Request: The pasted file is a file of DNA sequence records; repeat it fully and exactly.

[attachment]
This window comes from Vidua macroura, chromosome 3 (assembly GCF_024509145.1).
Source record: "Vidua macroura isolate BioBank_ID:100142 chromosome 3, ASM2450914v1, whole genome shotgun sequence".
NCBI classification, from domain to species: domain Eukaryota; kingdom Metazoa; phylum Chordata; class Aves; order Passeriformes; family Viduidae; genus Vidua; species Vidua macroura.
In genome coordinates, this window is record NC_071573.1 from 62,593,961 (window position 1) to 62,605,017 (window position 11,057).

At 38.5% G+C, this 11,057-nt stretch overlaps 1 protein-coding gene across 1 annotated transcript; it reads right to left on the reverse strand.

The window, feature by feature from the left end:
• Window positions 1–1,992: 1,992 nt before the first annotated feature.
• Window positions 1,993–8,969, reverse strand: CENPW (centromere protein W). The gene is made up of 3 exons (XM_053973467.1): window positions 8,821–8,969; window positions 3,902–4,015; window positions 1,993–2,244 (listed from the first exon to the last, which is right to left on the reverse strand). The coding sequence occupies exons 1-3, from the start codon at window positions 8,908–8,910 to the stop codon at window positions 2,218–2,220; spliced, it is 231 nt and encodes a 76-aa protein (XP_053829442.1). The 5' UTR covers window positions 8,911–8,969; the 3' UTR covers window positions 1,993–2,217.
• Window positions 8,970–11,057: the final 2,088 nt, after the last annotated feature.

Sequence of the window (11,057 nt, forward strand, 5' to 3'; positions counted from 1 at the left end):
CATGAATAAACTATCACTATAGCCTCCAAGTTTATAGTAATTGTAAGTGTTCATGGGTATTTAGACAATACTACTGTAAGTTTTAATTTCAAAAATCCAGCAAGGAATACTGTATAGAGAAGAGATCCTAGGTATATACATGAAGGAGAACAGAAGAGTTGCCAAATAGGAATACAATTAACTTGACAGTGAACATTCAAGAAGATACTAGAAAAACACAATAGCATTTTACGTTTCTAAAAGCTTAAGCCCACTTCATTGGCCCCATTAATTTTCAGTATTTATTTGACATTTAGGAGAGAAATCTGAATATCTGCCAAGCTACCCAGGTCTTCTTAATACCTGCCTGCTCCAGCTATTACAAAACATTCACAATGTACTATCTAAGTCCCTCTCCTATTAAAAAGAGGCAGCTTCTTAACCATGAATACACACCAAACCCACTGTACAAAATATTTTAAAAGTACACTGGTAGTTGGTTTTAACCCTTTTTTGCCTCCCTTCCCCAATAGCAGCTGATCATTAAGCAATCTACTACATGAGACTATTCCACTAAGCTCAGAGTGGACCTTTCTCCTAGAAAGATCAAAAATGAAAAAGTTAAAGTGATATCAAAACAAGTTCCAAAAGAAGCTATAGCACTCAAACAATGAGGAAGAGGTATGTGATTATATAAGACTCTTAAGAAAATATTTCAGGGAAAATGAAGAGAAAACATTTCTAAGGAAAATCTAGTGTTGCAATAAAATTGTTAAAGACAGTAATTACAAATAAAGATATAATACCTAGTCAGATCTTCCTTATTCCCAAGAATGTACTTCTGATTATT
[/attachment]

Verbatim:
This window comes from Vidua macroura, chromosome 3 (assembly GCF_024509145.1).
Source record: "Vidua macroura isolate BioBank_ID:100142 chromosome 3, ASM2450914v1, whole genome shotgun sequence".
NCBI classification, from domain to species: domain Eukaryota; kingdom Metazoa; phylum Chordata; class Aves; order Passeriformes; family Viduidae; genus Vidua; species Vidua macroura.
In genome coordinates, this window is record NC_071573.1 from 62,593,961 (window position 1) to 62,605,017 (window position 11,057).

At 38.5% G+C, this 11,057-nt stretch overlaps 1 protein-coding gene across 1 annotated transcript; it reads right to left on the reverse strand.

The window, feature by feature from the left end:
• Window positions 1–1,992: 1,992 nt before the first annotated feature.
• Window positions 1,993–8,969, reverse strand: CENPW (centromere protein W). The gene is made up of 3 exons (XM_053973467.1): window positions 8,821–8,969; window positions 3,902–4,015; window positions 1,993–2,244 (listed from the first exon to the last, which is right to left on the reverse strand). The coding sequence occupies exons 1-3, from the start codon at window positions 8,908–8,910 to the stop codon at window positions 2,218–2,220; spliced, it is 231 nt and encodes a 76-aa protein (XP_053829442.1). The 5' UTR covers window positions 8,911–8,969; the 3' UTR covers window positions 1,993–2,217.
• Window positions 8,970–11,057: the final 2,088 nt, after the last annotated feature.

Sequence of the window (11,057 nt, forward strand, 5' to 3'; positions counted from 1 at the left end):
CATGAATAAACTATCACTATAGCCTCCAAGTTTATAGTAATTGTAAGTGTTCATGGGTATTTAGACAATACTACTGTAAGTTTTAATTTCAAAAATCCAGCAAGGAATACTGTATAGAGAAGAGATCCTAGGTATATACATGAAGGAGAACAGAAGAGTTGCCAAATAGGAATACAATTAACTTGACAGTGAACATTCAAGAAGATACTAGAAAAACACAATAGCATTTTACGTTTCTAAAAGCTTAAGCCCACTTCATTGGCCCCATTAATTTTCAGTATTTATTTGACATTTAGGAGAGAAATCTGAATATCTGCCAAGCTACCCAGGTCTTCTTAATACCTGCCTGCTCCAGCTATTACAAAACATTCACAATGTACTATCTAAGTCCCTCTCCTATTAAAAAGAGGCAGCTTCTTAACCATGAATACACACCAAACCCACTGTACAAAATATTTTAAAAGTACACTGGTAGTTGGTTTTAACCCTTTTTTGCCTCCCTTCCCCAATAGCAGCTGATCATTAAGCAATCTACTACATGAGACTATTCCACTAAGCTCAGAGTGGACCTTTCTCCTAGAAAGATCAAAAATGAAAAAGTTAAAGTGATATCAAAACAAGTTCCAAAAGAAGCTATAGCACTCAAACAATGAGGAAGAGGTATGTGATTATATAAGACTCTTAAGAAAATATTTCAGGGAAAATGAAGAGAAAACATTTCTAAGGAAAATCTAGTGTTGCAATAAAATTGTTAAAGACAGTAATTACAAATAAAGATATAATACCTAGTCAGATCTTCCTTATTCCCAAGAATGTACTTCTGATTATT